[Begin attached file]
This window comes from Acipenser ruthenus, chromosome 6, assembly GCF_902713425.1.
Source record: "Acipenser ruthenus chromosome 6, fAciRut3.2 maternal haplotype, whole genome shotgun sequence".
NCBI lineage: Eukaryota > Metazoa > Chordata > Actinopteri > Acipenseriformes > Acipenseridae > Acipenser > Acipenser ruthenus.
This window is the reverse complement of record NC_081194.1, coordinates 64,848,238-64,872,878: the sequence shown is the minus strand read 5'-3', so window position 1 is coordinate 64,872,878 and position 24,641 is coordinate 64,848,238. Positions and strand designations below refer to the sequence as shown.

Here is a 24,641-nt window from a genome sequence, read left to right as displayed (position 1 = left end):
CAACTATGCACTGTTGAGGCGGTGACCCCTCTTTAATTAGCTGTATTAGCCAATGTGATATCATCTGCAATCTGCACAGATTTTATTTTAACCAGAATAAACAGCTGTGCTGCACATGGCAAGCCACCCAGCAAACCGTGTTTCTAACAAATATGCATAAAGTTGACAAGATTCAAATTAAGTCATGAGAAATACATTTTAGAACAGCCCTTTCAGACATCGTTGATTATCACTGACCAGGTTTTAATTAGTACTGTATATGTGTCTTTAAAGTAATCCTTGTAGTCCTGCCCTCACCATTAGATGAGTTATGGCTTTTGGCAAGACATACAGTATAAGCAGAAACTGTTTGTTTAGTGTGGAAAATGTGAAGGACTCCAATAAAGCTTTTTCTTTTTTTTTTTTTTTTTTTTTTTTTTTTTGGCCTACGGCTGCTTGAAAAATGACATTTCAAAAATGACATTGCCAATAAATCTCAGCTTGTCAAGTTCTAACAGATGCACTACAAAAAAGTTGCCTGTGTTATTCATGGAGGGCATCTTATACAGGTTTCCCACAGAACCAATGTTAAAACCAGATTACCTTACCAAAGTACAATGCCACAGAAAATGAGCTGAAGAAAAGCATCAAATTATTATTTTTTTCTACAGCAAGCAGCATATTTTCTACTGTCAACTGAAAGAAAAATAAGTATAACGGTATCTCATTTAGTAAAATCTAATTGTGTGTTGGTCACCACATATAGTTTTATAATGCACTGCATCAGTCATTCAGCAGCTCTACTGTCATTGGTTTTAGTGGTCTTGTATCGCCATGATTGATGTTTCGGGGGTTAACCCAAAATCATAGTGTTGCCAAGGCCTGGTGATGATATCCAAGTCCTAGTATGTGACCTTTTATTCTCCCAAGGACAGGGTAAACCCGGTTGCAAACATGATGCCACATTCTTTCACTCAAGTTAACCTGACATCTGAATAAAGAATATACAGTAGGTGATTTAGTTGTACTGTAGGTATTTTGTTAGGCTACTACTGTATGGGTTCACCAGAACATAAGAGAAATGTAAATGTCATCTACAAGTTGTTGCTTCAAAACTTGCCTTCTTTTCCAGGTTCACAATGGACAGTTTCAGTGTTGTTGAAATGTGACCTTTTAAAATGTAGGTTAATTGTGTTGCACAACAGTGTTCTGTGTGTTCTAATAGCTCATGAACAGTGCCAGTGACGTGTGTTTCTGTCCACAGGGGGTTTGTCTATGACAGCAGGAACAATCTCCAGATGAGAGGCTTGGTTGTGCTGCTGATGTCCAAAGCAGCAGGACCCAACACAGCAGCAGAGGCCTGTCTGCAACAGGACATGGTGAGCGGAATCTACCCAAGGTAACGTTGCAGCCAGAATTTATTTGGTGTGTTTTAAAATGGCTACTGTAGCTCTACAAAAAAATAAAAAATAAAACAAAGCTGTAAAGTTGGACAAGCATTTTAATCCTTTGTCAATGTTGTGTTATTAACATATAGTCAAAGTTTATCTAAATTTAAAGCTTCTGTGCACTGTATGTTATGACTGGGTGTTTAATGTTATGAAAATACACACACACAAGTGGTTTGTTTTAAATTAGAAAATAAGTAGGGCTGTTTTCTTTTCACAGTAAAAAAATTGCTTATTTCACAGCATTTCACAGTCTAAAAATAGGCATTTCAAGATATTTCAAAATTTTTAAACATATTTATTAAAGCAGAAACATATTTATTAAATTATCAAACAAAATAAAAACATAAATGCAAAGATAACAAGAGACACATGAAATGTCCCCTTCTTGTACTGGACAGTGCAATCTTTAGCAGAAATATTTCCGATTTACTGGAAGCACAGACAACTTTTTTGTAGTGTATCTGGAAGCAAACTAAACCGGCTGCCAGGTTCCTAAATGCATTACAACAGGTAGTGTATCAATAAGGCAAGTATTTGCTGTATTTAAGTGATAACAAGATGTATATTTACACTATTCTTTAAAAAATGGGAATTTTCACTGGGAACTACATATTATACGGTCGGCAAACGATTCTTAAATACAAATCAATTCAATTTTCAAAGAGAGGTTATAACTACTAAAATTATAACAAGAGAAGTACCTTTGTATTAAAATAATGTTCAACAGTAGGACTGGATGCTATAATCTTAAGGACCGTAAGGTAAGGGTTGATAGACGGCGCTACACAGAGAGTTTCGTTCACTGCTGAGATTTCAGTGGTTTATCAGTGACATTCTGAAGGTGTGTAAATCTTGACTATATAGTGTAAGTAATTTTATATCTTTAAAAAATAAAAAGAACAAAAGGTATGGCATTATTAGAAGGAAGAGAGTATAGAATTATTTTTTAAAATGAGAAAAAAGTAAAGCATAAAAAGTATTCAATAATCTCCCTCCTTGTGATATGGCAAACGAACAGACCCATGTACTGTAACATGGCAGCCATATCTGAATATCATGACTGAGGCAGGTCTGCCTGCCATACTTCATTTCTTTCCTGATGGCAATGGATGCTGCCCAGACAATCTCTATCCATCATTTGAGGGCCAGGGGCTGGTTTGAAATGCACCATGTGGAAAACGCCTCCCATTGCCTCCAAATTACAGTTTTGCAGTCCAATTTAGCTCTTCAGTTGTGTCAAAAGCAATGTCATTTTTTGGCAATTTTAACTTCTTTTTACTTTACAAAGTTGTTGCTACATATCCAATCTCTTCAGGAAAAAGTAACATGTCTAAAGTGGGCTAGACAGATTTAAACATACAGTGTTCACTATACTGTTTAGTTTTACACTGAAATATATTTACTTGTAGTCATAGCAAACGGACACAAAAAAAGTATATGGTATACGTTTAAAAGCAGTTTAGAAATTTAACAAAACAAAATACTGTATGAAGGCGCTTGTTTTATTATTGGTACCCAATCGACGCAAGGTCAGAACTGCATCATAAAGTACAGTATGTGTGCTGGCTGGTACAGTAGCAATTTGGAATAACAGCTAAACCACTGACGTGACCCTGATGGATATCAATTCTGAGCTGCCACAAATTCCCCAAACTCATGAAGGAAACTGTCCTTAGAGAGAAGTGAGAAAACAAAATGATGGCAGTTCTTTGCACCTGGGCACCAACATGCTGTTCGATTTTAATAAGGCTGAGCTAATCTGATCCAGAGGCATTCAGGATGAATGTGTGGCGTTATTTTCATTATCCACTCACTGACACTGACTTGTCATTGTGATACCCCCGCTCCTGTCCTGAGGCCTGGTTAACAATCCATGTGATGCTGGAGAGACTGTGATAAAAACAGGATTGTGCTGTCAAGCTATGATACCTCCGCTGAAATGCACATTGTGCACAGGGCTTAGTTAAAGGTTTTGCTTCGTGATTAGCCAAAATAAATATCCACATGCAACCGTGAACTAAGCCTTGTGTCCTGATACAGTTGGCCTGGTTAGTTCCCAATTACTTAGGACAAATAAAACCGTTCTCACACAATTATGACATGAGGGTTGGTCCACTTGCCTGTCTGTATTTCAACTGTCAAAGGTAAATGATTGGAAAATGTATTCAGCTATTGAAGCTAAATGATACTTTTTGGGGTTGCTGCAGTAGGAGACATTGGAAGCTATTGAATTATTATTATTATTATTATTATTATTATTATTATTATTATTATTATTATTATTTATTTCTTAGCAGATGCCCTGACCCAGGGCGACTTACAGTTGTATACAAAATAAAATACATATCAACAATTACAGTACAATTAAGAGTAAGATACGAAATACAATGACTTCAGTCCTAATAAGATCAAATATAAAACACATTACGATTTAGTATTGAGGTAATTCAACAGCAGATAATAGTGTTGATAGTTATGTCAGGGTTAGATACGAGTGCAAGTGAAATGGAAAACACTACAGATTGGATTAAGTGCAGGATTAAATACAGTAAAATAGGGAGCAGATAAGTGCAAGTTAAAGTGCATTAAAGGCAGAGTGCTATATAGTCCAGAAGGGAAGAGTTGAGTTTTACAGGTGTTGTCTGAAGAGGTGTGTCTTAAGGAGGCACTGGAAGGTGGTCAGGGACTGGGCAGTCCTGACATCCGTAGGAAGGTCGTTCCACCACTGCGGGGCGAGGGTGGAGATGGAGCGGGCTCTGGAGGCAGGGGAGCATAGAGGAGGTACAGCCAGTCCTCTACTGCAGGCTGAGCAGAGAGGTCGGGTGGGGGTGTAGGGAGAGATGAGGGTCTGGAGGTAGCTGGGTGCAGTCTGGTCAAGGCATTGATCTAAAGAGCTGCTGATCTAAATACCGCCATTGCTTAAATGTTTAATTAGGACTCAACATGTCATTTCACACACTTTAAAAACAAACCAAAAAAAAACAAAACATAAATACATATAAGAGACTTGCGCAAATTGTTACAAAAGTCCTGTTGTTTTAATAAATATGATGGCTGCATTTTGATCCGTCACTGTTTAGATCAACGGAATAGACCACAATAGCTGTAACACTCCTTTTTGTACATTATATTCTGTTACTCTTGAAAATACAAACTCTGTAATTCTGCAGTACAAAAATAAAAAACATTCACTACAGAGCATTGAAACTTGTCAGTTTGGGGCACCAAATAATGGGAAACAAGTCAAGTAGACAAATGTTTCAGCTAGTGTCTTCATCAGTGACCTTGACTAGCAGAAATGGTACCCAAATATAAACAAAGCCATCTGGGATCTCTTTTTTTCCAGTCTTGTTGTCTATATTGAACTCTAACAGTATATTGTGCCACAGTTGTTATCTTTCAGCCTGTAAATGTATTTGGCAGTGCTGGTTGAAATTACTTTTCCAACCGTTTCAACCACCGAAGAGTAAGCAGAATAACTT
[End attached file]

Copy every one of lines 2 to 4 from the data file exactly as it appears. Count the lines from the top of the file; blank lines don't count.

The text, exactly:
Source record: "Acipenser ruthenus chromosome 6, fAciRut3.2 maternal haplotype, whole genome shotgun sequence".
NCBI lineage: Eukaryota > Metazoa > Chordata > Actinopteri > Acipenseriformes > Acipenseridae > Acipenser > Acipenser ruthenus.
This window is the reverse complement of record NC_081194.1, coordinates 64,848,238-64,872,878: the sequence shown is the minus strand read 5'-3', so window position 1 is coordinate 64,872,878 and position 24,641 is coordinate 64,848,238. Positions and strand designations below refer to the sequence as shown.